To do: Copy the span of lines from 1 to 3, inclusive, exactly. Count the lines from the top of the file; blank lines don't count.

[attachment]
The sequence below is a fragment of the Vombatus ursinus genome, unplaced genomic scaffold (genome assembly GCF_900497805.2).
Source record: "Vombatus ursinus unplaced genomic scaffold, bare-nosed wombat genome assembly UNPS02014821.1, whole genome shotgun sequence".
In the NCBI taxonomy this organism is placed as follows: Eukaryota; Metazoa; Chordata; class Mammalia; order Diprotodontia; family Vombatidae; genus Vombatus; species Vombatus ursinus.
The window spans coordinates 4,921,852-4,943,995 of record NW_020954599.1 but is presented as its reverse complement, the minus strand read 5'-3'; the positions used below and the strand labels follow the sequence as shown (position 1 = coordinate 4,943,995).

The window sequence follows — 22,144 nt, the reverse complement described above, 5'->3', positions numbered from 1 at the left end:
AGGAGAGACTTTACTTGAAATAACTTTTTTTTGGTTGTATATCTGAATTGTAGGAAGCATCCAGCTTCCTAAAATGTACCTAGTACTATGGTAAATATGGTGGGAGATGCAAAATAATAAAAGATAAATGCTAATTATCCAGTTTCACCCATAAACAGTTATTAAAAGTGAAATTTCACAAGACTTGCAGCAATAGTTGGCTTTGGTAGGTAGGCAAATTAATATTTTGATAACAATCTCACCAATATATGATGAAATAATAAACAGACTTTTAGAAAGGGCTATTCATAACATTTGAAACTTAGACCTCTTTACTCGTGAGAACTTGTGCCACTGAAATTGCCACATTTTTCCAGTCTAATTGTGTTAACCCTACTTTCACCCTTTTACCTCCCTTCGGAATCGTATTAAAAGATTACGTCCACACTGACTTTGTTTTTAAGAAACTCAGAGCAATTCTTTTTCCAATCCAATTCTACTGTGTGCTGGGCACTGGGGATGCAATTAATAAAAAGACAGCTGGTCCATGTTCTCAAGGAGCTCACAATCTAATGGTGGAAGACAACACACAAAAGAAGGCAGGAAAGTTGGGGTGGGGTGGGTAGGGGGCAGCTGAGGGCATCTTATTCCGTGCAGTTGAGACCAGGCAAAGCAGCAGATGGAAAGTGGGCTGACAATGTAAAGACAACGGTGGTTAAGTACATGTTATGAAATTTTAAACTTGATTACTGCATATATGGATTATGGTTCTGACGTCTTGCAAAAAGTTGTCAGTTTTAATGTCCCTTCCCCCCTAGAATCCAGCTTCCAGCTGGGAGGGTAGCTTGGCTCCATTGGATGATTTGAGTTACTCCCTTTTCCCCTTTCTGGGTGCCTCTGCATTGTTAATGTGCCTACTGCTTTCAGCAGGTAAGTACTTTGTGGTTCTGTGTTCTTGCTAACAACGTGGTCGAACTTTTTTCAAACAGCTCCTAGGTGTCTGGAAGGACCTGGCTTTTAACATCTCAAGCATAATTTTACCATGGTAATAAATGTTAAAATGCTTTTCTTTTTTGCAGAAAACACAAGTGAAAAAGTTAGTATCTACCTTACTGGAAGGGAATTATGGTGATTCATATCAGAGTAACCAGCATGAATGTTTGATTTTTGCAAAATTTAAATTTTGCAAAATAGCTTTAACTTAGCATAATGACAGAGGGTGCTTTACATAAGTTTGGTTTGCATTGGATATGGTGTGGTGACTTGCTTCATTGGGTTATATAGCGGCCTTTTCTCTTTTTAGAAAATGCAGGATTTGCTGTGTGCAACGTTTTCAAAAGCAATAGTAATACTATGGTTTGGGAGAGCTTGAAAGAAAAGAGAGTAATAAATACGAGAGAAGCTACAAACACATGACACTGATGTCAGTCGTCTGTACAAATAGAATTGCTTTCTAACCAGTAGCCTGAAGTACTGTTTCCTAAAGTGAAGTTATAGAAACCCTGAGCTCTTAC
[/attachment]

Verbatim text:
The sequence below is a fragment of the Vombatus ursinus genome, unplaced genomic scaffold (genome assembly GCF_900497805.2).
Source record: "Vombatus ursinus unplaced genomic scaffold, bare-nosed wombat genome assembly UNPS02014821.1, whole genome shotgun sequence".
In the NCBI taxonomy this organism is placed as follows: Eukaryota; Metazoa; Chordata; class Mammalia; order Diprotodontia; family Vombatidae; genus Vombatus; species Vombatus ursinus.